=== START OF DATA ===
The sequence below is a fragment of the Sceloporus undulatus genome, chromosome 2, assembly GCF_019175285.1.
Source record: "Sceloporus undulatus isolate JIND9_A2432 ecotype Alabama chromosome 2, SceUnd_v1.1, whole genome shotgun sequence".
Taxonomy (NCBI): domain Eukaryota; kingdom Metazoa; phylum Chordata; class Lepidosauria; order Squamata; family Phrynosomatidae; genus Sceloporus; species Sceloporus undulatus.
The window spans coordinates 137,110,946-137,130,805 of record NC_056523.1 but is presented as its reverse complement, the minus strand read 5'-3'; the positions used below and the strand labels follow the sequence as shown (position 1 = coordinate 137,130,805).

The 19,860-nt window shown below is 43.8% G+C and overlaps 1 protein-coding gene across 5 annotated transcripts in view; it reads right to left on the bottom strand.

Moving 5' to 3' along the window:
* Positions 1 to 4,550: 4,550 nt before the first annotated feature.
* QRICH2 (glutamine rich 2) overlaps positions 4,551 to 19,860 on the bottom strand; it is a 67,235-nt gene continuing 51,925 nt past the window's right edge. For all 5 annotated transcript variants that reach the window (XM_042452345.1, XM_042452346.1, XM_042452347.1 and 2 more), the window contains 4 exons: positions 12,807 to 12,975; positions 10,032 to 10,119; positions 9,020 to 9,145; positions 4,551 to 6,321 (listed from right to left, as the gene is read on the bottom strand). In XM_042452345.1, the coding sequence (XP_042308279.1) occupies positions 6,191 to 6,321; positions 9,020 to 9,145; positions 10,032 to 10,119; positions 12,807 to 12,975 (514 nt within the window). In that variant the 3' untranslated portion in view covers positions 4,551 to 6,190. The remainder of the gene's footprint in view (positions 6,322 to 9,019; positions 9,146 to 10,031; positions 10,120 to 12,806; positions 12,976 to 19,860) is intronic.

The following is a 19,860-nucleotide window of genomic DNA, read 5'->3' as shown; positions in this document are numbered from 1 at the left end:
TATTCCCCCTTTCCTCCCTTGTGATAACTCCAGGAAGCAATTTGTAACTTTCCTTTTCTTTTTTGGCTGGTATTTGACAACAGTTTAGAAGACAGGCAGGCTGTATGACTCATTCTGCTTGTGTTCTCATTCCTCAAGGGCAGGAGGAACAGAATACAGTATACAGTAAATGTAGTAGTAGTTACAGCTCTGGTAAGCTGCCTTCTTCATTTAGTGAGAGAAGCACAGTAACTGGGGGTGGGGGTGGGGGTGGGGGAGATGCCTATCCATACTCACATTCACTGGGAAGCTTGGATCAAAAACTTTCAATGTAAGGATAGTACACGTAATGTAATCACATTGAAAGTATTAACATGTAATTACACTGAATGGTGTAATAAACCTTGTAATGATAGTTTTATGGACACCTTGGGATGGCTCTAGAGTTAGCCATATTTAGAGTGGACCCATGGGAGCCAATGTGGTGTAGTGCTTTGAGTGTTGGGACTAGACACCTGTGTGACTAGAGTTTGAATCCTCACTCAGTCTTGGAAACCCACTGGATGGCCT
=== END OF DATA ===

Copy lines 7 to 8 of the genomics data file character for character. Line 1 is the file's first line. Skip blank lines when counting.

* Positions 1 to 4,550: 4,550 nt before the first annotated feature.
* QRICH2 (glutamine rich 2) overlaps positions 4,551 to 19,860 on the bottom strand; it is a 67,235-nt gene continuing 51,925 nt past the window's right edge. For all 5 annotated transcript variants that reach the window (XM_042452345.1, XM_042452346.1, XM_042452347.1 and 2 more), the window contains 4 exons: positions 12,807 to 12,975; positions 10,032 to 10,119; positions 9,020 to 9,145; positions 4,551 to 6,321 (listed from right to left, as the gene is read on the bottom strand). In XM_042452345.1, the coding sequence (XP_042308279.1) occupies positions 6,191 to 6,321; positions 9,020 to 9,145; positions 10,032 to 10,119; positions 12,807 to 12,975 (514 nt within the window). In that variant the 3' untranslated portion in view covers positions 4,551 to 6,190. The remainder of the gene's footprint in view (positions 6,322 to 9,019; positions 9,146 to 10,031; positions 10,120 to 12,806; positions 12,976 to 19,860) is intronic.